FOX31 returns with veterans to tiny island that played large role in WWII

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World War II vets like Jack Holder return to tiny island in Pacific where war changed

World War II vets like Jack Holder return to tiny island in Pacific where war changed

As the nation pauses to honor our war dead this Memorial Day weekend, FOX 31 Denver is traveling back to battlegrounds of World War II with a group of men who survived. Men returning to the battlefield for the first time, to pay tribute to their fallen friends.

FOX 31 Denver anchor Jeremy Hubbard recently journeyed to the Northern Mariana Islands, halfway around the globe, and he’s put together a special report on the journey, airing Monday, May 25 (Memorial Day) at 9:30 pm. The trip included 17 World War II survivors, and was organized by a Denver-based charity called The Greatest Generations Foundation.

This is a preview of that special, and it takes us to one of the smallest islands in that part of the Pacific ocean. A tiny island that played a giant role in the war.

We arrived there on a prop plane, loaded with aging veterans. And even for these guys who made history, and changed history … this little piece of history they’re about to witness is captivating.

It’s the island of Tinian. A place that barely shows up as a dot on a globe. Ironic, considering the massive impact the miniscule island had on our planet. You can see where it sits in the Pacific on the map below.

“This is where the Enola Gay took off from,” noted World War II veteran William Thomsen of Springfield, Missouri.

He’s pointing to a stretch of concrete known as “Runway Able.” It’s the runway that won the war. “Runway Able” was the departure point for the famous Boeing B-29 Superfortress, on a world-changing mission. The Enola Gay dropped a 9,700-pound atomic bomb on Hiroshima, Japan. Within days, the war was over.

“I never dreamed I’d see the runway that (was) used to go to Japan on. It’s quite a revelation. I’ve done a lot of flying in my life, military and civilian, and I never dreamed I’d see this runway,” said Jack Holder, one of 17 World War II veterans who’ve come along on our journey.

Aviation holds a special place in Holder’s heart. He’s one of the rare veterans who served in both the Pacific and European theaters during World War II as an aviation flight engineer in the Navy.

As he stands on Tinian, staring for the first time at the very spot where “Little Boy,” that atomic bomb, was loaded for its mission, he can’t help but feel the weight of that decision to deploy it, killing 66,000 Japanese, and injuring just as many.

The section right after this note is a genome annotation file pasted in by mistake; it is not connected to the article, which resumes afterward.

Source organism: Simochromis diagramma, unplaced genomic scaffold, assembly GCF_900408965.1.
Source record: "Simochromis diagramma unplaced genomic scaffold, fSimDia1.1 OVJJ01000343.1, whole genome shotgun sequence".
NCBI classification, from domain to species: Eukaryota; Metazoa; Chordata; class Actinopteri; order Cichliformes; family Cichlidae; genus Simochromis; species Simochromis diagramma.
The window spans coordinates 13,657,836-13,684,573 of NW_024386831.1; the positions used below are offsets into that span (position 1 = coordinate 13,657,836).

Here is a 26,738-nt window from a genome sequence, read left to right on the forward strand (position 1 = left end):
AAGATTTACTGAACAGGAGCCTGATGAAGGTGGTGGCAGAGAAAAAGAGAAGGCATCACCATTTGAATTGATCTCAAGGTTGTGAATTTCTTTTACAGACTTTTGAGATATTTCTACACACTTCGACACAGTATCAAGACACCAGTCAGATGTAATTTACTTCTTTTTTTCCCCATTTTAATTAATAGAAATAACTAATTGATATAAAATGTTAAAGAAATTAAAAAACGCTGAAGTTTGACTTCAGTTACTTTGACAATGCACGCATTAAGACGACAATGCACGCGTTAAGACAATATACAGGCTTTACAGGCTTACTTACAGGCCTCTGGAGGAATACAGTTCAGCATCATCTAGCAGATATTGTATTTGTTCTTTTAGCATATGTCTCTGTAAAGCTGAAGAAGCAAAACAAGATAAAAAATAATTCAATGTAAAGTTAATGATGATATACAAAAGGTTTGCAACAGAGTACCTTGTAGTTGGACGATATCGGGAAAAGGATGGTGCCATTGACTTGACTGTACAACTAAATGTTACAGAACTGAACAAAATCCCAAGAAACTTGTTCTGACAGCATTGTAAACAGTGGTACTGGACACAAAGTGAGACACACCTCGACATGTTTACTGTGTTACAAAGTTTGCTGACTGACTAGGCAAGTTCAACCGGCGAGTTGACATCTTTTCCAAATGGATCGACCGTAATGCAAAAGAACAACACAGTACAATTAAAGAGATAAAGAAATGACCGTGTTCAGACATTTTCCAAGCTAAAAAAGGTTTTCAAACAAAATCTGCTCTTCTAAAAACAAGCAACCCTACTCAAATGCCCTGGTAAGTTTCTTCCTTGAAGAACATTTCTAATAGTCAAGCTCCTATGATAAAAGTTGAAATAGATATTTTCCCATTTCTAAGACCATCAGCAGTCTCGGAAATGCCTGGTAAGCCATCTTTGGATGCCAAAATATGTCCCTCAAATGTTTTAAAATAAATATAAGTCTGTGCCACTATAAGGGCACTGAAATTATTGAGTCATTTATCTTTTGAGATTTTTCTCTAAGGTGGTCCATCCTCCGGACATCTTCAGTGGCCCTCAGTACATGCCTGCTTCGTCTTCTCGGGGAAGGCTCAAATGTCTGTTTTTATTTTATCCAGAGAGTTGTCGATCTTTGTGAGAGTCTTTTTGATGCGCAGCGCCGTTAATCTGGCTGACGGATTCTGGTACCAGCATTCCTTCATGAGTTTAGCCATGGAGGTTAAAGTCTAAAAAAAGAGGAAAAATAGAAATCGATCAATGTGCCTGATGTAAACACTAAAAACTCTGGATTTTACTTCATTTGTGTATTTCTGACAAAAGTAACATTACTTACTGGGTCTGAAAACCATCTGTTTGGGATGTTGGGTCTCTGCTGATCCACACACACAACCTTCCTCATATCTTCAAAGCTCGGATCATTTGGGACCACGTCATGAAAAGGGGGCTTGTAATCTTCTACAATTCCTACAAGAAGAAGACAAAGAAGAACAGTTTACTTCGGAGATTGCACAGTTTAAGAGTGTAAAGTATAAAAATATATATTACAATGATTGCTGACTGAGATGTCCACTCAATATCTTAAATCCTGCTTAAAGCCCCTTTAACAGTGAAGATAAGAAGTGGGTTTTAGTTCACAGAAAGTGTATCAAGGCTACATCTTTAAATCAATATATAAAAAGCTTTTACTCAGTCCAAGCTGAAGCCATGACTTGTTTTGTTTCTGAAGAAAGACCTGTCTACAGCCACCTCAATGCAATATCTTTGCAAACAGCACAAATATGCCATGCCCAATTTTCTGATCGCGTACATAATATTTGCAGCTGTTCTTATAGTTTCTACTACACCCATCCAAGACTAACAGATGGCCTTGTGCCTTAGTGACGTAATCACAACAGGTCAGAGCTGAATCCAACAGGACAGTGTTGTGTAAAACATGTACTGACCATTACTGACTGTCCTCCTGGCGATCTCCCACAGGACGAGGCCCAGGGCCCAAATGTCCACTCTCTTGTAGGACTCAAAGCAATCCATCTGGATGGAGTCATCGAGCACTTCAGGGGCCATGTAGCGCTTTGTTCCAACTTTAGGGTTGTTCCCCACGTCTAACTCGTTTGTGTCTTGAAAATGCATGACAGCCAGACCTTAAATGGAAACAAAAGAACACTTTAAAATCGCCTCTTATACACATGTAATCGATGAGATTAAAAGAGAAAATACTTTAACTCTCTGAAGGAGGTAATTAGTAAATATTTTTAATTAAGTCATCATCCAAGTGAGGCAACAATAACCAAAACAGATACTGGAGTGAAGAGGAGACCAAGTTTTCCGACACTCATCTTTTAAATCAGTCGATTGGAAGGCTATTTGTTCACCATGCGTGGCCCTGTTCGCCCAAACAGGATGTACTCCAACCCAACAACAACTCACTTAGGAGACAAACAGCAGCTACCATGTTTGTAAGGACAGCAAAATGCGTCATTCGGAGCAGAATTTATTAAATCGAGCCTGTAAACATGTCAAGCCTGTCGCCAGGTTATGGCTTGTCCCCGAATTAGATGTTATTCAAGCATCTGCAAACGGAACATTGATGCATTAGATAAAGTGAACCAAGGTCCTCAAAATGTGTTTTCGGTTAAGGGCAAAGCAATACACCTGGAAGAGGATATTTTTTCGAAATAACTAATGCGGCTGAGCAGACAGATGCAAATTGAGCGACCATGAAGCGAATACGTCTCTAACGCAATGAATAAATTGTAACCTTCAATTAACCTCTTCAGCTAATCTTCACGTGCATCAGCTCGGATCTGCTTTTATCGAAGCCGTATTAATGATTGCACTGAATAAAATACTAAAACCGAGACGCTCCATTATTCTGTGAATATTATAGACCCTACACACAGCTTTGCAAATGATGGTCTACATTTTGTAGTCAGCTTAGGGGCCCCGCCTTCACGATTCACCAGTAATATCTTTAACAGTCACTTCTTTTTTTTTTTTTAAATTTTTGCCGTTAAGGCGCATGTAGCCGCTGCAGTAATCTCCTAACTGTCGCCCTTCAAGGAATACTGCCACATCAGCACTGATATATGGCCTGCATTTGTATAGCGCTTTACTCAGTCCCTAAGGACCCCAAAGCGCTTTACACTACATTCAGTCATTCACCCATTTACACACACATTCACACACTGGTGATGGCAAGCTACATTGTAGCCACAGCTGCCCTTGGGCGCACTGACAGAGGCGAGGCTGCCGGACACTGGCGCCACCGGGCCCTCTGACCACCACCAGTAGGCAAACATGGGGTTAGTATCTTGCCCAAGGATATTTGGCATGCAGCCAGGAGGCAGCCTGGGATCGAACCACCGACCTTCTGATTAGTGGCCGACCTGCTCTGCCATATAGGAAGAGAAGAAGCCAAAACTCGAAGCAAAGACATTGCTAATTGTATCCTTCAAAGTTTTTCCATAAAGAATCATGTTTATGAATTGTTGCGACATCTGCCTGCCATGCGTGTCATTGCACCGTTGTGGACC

“And in turn it saved many lives of ours, many U.S. lives. If we had had to invade Japan proper, there’s no telling how many young men we would have lost,” noted Holder.

No matter where you travel on the tiny island of Tinian – you can’t help but feel the big impact it had. And you can’t help but feel reverence for the lives lost ending a war that spanned the entire globe, took six years to fight, and left (by some estimates) 56 million people dead, when you total up battle deaths and civilians.

Death is something that eluded our group of veterans when they were first here 70 years ago. But it’s an encroaching reality now. Even the youngest of the veterans on our trip is pushing 90.

So they’re using the time they have left to honor the guys who didn’t make it off these islands alive. Their fallen friends. By teaching others something about World War II we may never have known before. Before it’s too late to hear it first-hand.

Tinian is just one of the tiny islands we visited with 17 World War II veterans – as part of a program sponsored by Denver-based charity The Greatest Generations Foundation, which returns World War II veterans to the battlefields where they served. Over the last decade, the foundation has returned hundreds of service members to places like Pearl Harbor, Normandy and Iwo Jima.

And we hope you’ll join us for a FOX31 Denver news special featuring their stories. It’s called The Forgotten Islands of World War II and it airs Monday, Memorial Day, at 9:30 p.m.